How virtual vs. multiple inheritance affect class object construction order?
I’ll try to keep this post short and simple 😊
Table of Contents
- An example class having virtual and/or multiple inheritance
- What are the rules for object construction order?
- Understanding the object construction order rules
- Let’s apply the rules, shall we?
- Bonus Question
Example: A class having virtual and/or multiple inheritance
class X is declared here as inherited by D1, D2 which in turn are inherited by other class in a complex manner by other classes.
This will be our complex example
Here as we clearly see following can be established —
1) V1 inherited by B1
2) D1 inherited by V1
3) V2 inherited by B1 and B2
4) D2 inherited by B3 and V2
5) X inherited by D1 and D2
What are the rules for object construction order?
The following set of rules is applied recursively:-
1. First comes virtual
First, the most derived class’s constructor calls the constructors of the virtual base class subobjects. The very first constructors to be executed are the virtual base classes anywhere in the hierarchy.
Virtual base classes are initialized In depth-first, left-to-right order.
2. Then comes multiple inheritance —
After all virtual base class constructors are finished, the construction order is generally from base class to derived class. Direct base class subobjects are constructed in the order they are declared in the class definition.
3. Next comes class members
Next, (nonstatic) member subobjects are constructed, in the order, they were declared in the class definition.
4. Finally the constructor body
In the last, the body of the constructor is executed.
Also, one point to be noted is that —
Whether the inheritance is public, protected, or private doesn’t affect initialization order
Understanding the object construction order rules
The rules are easiest to understand if you imagine that the very first thing the compiler does in the derived class’s constructor is to make a hidden call to the constructors of its virtual base and then non-virtual base classes (hint: that’s the way many compilers actually do it).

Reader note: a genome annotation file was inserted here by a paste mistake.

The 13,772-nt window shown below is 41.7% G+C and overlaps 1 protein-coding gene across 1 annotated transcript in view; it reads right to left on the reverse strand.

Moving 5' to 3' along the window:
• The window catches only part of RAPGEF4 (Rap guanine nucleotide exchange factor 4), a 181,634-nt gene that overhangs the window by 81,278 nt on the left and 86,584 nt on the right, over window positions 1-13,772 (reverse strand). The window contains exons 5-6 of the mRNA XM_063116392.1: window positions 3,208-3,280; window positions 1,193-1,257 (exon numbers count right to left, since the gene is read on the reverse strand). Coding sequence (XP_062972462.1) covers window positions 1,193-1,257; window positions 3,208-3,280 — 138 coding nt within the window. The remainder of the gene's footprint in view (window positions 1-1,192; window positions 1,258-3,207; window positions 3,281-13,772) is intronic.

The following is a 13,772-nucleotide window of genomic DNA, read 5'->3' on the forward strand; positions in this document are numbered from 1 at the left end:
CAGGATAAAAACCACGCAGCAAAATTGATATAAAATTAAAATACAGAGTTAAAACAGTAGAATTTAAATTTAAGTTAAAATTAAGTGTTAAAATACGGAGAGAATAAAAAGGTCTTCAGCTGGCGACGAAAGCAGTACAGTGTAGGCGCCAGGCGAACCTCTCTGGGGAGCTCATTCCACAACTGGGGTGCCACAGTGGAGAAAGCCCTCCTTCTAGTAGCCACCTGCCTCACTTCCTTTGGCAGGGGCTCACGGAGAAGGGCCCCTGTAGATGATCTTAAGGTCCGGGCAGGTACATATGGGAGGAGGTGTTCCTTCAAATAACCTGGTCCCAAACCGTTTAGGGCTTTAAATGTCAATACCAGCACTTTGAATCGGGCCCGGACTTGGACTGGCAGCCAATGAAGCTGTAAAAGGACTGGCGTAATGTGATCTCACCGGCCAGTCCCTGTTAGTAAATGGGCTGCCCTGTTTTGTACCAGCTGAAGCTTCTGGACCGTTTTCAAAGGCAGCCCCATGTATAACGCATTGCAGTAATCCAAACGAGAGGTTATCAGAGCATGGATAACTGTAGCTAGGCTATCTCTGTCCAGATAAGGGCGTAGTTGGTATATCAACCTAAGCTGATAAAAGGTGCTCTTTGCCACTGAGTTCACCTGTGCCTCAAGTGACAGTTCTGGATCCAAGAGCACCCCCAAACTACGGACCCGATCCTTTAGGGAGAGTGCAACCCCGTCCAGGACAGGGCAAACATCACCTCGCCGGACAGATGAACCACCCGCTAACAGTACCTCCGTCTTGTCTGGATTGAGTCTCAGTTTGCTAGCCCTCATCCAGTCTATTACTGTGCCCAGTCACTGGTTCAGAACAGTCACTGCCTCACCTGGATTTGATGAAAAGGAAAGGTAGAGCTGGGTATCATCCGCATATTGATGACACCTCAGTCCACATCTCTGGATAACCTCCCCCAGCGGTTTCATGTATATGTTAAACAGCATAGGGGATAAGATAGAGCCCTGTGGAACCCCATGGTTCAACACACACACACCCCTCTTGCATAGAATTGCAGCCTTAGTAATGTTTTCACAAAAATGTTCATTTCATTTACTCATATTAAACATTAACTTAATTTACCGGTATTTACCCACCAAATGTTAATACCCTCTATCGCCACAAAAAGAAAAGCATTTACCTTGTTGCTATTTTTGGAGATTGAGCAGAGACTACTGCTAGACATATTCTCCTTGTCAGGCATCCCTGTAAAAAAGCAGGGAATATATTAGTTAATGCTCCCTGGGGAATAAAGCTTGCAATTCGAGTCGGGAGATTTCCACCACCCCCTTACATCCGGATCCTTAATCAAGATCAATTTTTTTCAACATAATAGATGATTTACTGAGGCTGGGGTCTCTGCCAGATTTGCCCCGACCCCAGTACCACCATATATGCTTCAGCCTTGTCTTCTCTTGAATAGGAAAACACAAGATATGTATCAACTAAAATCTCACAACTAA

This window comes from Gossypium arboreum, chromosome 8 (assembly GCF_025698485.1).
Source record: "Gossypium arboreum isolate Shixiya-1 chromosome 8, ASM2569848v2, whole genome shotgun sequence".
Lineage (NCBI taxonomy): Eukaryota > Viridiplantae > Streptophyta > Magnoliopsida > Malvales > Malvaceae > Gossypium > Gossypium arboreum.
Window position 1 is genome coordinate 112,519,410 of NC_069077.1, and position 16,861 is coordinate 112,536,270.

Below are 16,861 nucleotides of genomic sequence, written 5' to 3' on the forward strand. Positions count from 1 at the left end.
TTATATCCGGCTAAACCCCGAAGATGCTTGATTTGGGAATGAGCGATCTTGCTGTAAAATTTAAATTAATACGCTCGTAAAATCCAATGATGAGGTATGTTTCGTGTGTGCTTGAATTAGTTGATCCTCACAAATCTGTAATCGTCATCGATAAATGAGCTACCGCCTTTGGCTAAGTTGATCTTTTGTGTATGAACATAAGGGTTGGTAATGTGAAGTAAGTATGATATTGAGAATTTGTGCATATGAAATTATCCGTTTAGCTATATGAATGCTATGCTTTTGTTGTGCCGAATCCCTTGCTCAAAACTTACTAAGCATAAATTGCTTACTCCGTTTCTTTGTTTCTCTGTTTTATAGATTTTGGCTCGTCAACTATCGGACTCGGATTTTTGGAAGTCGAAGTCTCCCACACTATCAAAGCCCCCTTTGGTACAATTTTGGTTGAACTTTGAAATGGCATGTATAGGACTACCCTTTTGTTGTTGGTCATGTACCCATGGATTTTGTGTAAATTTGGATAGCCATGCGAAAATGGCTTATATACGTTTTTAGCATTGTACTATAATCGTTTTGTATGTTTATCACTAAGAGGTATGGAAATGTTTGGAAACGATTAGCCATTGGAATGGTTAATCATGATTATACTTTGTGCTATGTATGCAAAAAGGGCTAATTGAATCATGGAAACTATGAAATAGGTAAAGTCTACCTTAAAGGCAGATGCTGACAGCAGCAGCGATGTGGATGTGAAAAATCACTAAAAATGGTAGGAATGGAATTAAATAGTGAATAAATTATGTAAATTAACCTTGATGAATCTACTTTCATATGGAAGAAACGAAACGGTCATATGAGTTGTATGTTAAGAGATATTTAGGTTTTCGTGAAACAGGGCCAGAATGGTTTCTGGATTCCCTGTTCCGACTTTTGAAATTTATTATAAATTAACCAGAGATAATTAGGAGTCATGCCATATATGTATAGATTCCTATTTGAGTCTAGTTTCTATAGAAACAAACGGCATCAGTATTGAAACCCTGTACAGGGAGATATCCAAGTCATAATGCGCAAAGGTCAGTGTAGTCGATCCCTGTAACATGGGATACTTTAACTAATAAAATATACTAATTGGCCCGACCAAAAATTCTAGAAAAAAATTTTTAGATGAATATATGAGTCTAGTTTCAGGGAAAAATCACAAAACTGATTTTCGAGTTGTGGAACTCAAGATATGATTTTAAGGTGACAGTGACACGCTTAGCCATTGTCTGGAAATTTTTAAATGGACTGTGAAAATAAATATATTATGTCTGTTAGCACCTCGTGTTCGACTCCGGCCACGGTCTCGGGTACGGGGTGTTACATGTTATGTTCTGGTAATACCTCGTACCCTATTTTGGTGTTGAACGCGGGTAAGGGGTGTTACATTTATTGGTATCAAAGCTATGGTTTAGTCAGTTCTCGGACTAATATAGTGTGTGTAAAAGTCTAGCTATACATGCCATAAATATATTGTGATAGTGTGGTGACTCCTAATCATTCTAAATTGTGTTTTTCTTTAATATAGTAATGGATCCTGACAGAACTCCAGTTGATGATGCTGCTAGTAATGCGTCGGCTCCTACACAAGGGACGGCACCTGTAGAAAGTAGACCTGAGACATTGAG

It’s like a DFS where the order on a same level is driven by class definitionExample — class D inherits from both ** B1 ** and ** B2 **,
- The constructor for **B1 ** executes first
- then the constructor for B2,
- Then the constructor for D.
This rule is applied recursively For example, if B1 ** inherits from **B1a and B1b, and B2 inherits from B2a and B2b,
then the final order is
- B1a => B1b => **B1 **, and then
- B2a => B2b => B2*
- and ofcourse in the end D.
Note that the order B1 ** and then **B2 (or B1a then B1b) is determined by the order that the base classes appear in the declaration of the class, not in the order that the initializer appears in the derived class’s initialization list.
[ Refer https://medium.com/pranayaggarwal25/using-modern-class-members-and-initializations-c11e931c3ba for more details about class member initializations ]
Let’s apply the rules, shall we?
Looks easier now, doesn’t it?
The initialization order for a X object in Example 2 is as follows, where each constructor call shown represents the execution of the body of that constructor:
First — Construct the virtual bases V1 and V2 recursively by rules After that, construct the remaining nonvirtual bases:
Second — Construct the remaining non-virtual bases D1 and D2 Next, construct the members M1 ** and **M2 —
Third — Class member construction and in the last —
if you’re a fan of graphics, here is how the inheritance hierarchy looks like :
Inheritance and object construction hierarchy (v means Virtual)
That’s pretty much it!
Bonus Question Time, yay!! 😉
Thanks for reading it till here.
What is the exact order of destructors in a multiple and/or virtual inheritance situation?
The exact opposite of the same constructor order.
Reminder to make your base class’s destructor virtual, at least in the normal case. Why, I think you already know why? 😊
When someone says delete using a Base pointer that’s pointing at a Derived object, had Base’s destructor not been virtual, Derived’s destructor would not have been called – with likely bad effects, such as resources owned by Derived not being freed.
- https://isocpp.org/wiki/faq/multiple-inheritance#mi-vi-ctor-order Thanks for reading this article! Feel free to leave your comments and let me know what you think. Please feel free to drop any comments to improve this article.
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